THREE Army deafness claimants had to ask the Chief State Solicitor's office for a copy of their legal bill because their own solicitor was "unable" to supply the information.
It has been revealed that four former soldiers contacted the Department of Defence amid fears of double charging by solicitors because they could not obtain their bills of cost.
Of these, the Department had to obtain the bill of costs from the Chief State Solicitors' office in three cases, before sending the information about their fees to them.
The Department of Defence said that the legal representatives in these cases "were unable to supply the information sought".
To date, the Department has received 152 complaints against solicitors for alleged double charging over Army deafness claims.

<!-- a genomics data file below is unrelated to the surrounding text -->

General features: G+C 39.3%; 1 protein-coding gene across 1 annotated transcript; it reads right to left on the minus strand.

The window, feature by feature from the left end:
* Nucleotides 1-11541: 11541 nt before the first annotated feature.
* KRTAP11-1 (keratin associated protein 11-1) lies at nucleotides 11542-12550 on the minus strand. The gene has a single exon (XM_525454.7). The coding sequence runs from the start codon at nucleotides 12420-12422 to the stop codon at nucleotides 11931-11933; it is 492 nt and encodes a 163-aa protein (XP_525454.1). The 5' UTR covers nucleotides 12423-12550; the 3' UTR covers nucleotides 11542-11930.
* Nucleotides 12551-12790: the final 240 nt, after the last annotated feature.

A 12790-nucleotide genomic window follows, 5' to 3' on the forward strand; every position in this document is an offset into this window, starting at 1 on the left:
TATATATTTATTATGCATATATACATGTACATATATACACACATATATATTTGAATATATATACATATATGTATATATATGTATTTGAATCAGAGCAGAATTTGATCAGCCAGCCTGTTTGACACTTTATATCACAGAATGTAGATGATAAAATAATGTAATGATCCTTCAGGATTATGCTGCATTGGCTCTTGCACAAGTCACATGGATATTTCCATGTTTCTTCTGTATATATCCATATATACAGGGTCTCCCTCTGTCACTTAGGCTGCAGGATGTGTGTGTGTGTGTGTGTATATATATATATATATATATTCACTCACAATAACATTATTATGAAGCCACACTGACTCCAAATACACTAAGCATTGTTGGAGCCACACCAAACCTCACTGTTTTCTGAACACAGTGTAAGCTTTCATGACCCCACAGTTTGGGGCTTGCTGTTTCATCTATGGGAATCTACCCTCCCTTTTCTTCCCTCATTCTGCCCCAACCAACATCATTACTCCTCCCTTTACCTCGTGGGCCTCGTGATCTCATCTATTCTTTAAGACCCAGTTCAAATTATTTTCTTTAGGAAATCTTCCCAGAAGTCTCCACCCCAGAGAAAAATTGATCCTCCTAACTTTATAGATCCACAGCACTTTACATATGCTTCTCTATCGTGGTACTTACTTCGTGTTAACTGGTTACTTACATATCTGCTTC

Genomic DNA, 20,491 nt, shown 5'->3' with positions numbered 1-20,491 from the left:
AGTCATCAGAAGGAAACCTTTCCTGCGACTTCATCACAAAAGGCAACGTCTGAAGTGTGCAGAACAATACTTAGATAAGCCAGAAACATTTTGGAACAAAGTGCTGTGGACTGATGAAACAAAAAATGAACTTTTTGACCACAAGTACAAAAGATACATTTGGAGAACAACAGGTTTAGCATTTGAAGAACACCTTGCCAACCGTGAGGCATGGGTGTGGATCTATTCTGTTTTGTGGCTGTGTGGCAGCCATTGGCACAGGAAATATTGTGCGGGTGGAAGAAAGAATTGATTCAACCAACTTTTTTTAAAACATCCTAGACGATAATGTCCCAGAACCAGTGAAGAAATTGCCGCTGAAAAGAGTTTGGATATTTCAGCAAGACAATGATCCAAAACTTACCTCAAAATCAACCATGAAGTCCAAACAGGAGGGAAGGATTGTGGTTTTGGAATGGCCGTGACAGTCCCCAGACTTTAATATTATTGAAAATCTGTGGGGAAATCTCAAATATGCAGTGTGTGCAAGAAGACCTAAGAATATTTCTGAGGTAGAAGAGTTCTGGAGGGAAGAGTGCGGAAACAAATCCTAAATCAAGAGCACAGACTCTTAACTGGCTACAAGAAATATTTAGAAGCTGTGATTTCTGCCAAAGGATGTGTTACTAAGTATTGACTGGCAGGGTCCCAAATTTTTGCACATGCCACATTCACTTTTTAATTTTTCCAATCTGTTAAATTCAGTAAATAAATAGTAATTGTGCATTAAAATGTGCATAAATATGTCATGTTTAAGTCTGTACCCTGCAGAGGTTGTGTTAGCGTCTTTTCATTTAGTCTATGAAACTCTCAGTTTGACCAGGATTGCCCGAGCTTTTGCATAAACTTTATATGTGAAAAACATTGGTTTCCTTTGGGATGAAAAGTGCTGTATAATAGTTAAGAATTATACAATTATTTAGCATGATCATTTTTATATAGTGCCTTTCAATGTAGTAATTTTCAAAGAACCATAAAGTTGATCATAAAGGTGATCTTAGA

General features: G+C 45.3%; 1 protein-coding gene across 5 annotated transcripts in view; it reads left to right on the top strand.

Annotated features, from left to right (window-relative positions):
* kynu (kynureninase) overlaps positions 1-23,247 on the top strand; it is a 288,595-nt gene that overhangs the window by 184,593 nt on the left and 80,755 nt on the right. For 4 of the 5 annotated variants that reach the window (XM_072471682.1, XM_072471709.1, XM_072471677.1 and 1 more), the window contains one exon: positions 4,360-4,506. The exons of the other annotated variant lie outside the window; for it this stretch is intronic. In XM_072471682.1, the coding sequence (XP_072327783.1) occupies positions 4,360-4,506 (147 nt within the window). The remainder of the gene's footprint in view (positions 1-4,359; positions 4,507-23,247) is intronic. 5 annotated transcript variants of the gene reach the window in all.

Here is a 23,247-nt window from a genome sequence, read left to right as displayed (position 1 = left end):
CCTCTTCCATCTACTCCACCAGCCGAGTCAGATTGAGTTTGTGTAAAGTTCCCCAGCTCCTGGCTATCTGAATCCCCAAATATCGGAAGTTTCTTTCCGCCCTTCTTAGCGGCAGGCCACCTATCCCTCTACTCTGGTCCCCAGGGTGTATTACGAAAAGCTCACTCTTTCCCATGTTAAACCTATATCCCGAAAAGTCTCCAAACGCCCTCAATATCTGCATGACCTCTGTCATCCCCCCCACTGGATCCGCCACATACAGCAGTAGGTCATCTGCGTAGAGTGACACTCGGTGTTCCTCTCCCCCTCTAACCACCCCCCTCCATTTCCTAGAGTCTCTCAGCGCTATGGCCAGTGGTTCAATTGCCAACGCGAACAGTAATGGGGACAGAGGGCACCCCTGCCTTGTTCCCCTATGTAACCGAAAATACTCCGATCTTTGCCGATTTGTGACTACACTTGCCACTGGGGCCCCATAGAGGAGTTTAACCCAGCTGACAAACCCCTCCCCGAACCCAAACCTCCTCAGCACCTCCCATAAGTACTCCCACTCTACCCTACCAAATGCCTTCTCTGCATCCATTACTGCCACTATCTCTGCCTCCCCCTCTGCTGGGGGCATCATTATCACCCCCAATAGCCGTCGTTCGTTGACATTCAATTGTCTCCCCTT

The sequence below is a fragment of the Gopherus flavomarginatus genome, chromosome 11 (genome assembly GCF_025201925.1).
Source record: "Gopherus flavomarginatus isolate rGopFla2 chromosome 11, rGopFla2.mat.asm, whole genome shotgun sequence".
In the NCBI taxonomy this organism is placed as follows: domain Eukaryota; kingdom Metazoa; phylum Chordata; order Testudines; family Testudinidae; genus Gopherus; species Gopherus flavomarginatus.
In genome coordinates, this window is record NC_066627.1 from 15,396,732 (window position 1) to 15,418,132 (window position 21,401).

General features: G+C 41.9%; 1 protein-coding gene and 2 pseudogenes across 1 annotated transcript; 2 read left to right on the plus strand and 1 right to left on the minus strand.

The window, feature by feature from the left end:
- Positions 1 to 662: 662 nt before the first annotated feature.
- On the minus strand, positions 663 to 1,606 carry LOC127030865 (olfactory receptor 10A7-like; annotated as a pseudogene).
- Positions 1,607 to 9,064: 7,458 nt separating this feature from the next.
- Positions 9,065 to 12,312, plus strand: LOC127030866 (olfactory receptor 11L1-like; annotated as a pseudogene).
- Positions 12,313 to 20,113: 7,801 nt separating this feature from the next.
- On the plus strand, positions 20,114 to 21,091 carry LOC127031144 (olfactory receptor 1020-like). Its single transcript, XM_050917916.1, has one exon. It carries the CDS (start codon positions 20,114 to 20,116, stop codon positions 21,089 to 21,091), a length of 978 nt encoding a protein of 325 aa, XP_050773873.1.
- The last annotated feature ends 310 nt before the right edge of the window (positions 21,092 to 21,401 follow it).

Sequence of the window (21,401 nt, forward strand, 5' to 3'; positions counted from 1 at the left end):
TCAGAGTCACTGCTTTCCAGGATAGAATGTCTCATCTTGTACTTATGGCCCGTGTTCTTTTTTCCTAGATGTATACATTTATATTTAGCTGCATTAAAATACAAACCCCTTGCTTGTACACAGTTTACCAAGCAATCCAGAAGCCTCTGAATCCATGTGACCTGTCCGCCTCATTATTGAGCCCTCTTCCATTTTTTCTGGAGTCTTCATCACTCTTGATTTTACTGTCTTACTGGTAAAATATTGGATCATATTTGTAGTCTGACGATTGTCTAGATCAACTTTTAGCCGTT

The complaints came after some claimants noticed that their solicitors had made reductions to their settlements for fees that should have been paid by the Defence Department.
It followed the revelation earlier this year that some solicitors overcharged clients who were victims of sex abuse and had appeared before the Residential Institutions Redress Board.
The sums soldiers may have been overcharged could be considerable as Defence Minister Willie O'Dea's department paid an estimated ?100m in legal fees on behalf of all successful litigants.
Solicitors have claimed since the bills were over five years old, the claims could not be legally pursued - due to the time limits in the Statute of Limitations.
However, Mr O'Dea said the Law Society has power to order a solicitor to repay any excessive amount charged. He said he had been in recent contact with the society and that it said it was anxious to investigate the complaints.
Labour's justice spokesperson Joe Costello said there is an urgent need for an independent investigation into the legal loopholes used by solicitors to avoid transparent practices.
"Why did these solicitors not produce the bill of costs and how did they get paid without a bill of costs?" he asked yesterday.